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Ernest J. Gaines, the acclaimed author who drew inspiration from his impoverished upbringing in the rural south, died Tuesday morning of natural causes at his home near New Roads. He was 86.

Award-winning novelist Ernest Gaines dead at 86

Ernest Gaines, the acclaimed author who drew inspiration from his impoverished upbringing in the rural South, died Tuesday morning of natural causes at his home near New Roads. He was 86.
Raised on the plantation he and his ancestors worked in Pointe Coupee Parish, Gaines went on to pen eight novels and several short stories, earning him a nomination for the Pulitzer Prize for his 1993 novel “A Lesson Before Dying,” as well as several other literary accolades.
His 1971 novel, “The Autobiography of Miss Jane Pittman,” was made into a TV film starring Cicely Tyson.
The oldest of 12 siblings, Gaines didn’t have access to libraries under strict segregation during the Jim Crow-era, but drew from his experiences and those around him in his writing.
The parish also didn’t have high schools for African Americans to attend, and Gaines had to move to California at age 15 to finish his education.
He devoted himself to his craft, which started as a child when he’d write letters for people to send to their families because they couldn’t read or write.
“I would sacrifice everything in the world to be a writer,” he said in a 2016 interview. “No male in my family had gone beyond high school. I just knew that I had to do something.”
Gaines later enlisted in the Army and attended San Francisco State University before enrolling in Stanford University’s creative writing graduate program.
But he returned to his home state, eventually buying land on the plantation he was raised on after accepting a job an hour away at the University of Louisiana at Lafayette as a writer-in-residence in 1981.
“He loved Louisiana,” his wife, Dianne Gaines, said Tuesday. “This is where he wanted to return, and he did.”
His novel “A Lesson Before Dying” is one of the most-selected titles for One Book One City, a nationwide reading initiative that encourages everyone in a city to read the same book.
Set in Pre-Civil Rights Louisiana, the story touches on the themes of race relations and injustices after a black man is unjustly executed for murder. The story attained national recognition and Oprah Winfrey featured it in her book club.
Gov. John Bel Edwards said in a statement Tuesday that Gaines “used his immense vision and literary talents to tell the stories of African Americans in the South.”
“We are all blessed that Ernest left words and stories that will continue to inspire many generations to come,” Edwards said.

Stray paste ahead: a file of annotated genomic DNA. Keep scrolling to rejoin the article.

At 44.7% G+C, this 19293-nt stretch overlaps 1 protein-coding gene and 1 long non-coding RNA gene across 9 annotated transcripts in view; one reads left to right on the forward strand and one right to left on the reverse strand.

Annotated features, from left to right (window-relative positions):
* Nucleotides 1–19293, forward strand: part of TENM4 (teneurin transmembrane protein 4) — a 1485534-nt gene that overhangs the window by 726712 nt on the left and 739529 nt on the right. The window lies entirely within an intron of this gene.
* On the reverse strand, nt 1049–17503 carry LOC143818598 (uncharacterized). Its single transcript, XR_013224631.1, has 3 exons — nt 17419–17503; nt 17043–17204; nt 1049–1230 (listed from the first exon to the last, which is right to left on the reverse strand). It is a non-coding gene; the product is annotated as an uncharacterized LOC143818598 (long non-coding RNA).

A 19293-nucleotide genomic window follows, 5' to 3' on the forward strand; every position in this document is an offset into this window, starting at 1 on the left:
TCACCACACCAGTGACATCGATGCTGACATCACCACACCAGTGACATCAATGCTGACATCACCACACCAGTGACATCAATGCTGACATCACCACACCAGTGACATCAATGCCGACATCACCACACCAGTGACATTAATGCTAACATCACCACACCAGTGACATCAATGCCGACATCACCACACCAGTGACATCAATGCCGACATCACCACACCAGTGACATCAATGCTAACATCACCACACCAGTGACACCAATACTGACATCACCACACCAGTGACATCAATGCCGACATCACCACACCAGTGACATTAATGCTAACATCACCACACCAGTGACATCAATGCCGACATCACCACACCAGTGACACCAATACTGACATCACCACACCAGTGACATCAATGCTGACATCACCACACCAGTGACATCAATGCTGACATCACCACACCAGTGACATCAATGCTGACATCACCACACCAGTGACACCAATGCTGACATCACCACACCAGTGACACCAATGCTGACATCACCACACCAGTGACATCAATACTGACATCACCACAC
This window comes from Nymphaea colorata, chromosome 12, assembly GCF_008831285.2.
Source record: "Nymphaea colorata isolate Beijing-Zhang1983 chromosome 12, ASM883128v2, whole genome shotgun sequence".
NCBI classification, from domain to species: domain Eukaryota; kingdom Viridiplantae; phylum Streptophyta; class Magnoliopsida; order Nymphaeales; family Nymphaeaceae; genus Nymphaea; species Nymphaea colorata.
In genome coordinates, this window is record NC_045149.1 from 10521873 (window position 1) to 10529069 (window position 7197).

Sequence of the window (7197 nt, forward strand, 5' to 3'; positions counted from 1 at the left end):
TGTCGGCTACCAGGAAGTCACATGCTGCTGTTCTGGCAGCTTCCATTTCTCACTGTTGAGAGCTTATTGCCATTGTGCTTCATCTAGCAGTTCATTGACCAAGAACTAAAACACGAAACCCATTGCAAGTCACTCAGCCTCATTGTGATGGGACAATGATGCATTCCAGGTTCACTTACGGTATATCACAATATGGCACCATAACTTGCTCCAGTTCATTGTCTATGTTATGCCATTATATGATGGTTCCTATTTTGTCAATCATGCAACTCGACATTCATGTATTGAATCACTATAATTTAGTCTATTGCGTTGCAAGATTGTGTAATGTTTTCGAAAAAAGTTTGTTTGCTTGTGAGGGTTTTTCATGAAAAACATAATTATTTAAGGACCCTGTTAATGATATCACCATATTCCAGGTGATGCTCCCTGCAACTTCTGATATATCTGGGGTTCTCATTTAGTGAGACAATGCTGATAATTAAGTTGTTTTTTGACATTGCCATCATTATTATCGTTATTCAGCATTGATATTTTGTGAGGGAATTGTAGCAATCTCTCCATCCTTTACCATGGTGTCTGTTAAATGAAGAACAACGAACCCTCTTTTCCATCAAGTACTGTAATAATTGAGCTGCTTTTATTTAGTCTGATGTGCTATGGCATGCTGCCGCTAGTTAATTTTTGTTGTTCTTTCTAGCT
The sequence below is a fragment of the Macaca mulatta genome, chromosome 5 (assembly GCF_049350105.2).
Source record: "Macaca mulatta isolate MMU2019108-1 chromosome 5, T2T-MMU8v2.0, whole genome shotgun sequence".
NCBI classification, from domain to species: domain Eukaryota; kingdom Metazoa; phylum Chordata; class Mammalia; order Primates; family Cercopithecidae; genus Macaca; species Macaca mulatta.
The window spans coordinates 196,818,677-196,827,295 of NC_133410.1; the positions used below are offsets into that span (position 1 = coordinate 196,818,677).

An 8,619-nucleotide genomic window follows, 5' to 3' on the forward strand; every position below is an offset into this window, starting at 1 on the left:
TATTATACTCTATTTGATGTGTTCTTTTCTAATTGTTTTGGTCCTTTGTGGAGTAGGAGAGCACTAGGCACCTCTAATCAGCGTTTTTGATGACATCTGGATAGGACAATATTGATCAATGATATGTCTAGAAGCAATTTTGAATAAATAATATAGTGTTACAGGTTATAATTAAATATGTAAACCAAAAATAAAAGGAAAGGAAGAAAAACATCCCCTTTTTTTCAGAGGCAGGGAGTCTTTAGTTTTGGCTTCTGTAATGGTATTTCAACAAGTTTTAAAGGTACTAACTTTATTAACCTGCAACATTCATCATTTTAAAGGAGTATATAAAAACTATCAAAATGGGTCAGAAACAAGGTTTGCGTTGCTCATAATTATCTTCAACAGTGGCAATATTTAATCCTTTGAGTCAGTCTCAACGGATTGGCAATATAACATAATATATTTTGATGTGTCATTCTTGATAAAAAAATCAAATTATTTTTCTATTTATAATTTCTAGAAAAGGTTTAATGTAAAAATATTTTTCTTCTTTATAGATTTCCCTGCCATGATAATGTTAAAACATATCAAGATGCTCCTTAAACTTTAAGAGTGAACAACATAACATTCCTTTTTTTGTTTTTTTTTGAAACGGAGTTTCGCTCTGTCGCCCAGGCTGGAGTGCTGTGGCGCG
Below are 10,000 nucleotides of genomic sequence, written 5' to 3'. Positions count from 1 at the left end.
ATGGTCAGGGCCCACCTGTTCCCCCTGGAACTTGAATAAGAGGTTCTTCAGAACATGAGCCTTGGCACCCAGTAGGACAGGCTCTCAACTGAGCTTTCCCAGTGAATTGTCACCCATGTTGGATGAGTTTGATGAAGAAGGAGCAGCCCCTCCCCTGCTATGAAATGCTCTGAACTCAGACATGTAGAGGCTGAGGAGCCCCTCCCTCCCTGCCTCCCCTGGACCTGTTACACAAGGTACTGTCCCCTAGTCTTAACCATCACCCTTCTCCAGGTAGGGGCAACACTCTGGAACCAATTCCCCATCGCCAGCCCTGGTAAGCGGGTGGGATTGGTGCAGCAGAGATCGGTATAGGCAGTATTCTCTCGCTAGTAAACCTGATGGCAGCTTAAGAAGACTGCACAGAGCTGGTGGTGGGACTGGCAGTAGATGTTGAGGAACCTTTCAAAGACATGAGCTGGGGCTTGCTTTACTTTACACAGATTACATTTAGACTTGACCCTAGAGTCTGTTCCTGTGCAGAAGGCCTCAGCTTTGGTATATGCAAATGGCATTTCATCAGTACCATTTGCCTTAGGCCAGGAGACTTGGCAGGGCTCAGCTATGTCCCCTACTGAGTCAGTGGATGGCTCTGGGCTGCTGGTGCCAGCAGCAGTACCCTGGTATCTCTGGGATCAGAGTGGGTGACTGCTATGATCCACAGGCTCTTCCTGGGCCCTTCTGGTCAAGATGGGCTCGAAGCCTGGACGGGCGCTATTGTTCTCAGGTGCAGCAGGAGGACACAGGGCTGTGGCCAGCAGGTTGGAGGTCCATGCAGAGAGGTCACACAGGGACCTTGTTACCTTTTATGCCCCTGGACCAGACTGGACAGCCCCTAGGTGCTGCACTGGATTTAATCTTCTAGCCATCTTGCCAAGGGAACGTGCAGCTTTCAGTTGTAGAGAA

Following his retirement from the university in 2004, he worked with the university to later establish the Ernest J. Gaines Center where much of his first-edition work and original manuscripts can be found.
His former students described his classes as awe-inspiring. It allowed them to work closely with Gaines on their writing, even though it came with sometimes bruising critiques and high demands.
“I learned a lot more just by being in his presence and having the opportunity to talk to him about his writing,” said Carlee Alm-LaBar, who took a creative writing workshop Gaines taught in the fall of 2000.
Cheylon Woods, an archivist who leads the Gaines Center at the university, said she felt a close connection to Gaines because they both had parents who worked as sharecroppers.
“He showed me nothing but support and care from the moment I interviewed for this job up until the last time I saw him a few weeks ago,” she said.
Although the center had not planned a memorial or tribute to Gaines, Woods said the center has long been a place that honors his work.
“It’s special to know for sure that we are following the mission that he set forth through his fiction,” Woods said. “Having that opportunity has been amazing.”
Gaines delayed marriage until he was 60 when he married Dianne.
The couple split their time between Louisiana and California and eventually bought the Mount Zion Baptist Church, which is on the grounds of the plantation where Gaines grew up and attended school until the 6th grade near New Roads.
They had been working to restore and beautify the Mount Zion River Lake Plantation Cemetery.
His family plans to bury him there next to his ancestors.
Dianne Gaines said her husband’s death was unexpected, and they had recently had family and friends visiting the past few weeks. She recalls the frequent visits from past students and even a recent visit from John Bel Edwards who was in the area and asked if he could stop by.
“Aside from the fact he was immensely talented, he was just such a good person,” Dianne Gaines said. “People wanted to be around him.”
Dianne Gaines said her husband appeared fine Monday night and was hanging out watching football when she went to bed before him.

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